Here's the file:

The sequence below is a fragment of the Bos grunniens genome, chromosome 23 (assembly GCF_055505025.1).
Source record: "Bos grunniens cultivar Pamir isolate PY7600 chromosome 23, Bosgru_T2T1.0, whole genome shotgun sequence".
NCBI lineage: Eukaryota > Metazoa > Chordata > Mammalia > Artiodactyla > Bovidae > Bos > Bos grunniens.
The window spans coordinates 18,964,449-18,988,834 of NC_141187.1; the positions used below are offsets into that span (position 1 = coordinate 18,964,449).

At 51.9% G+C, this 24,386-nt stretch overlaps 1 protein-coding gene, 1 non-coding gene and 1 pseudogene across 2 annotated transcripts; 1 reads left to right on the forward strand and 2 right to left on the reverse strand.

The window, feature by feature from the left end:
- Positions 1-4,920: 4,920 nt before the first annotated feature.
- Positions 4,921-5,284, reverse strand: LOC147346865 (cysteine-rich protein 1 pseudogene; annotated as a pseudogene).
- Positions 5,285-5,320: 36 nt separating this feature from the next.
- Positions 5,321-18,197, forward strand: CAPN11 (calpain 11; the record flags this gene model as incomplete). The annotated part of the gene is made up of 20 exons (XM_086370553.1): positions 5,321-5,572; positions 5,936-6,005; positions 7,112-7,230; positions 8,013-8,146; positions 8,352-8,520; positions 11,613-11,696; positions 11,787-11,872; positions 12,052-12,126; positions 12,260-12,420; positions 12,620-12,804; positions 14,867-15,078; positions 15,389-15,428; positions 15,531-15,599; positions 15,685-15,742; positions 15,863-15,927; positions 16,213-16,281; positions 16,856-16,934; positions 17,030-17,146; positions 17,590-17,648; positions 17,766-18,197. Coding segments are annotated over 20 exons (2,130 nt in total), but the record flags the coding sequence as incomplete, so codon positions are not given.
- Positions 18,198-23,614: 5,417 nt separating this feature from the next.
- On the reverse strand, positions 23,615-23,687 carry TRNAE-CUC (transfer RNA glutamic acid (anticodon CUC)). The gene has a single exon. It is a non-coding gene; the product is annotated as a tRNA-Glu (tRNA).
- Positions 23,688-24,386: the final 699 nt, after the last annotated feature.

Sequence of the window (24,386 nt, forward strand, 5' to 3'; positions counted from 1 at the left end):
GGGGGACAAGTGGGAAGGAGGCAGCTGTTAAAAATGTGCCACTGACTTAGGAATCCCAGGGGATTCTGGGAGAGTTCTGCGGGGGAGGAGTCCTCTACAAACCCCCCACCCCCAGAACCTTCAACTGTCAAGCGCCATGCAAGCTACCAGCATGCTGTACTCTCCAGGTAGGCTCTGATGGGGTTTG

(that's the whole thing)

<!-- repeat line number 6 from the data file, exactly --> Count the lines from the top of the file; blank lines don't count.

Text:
The window, feature by feature from the left end: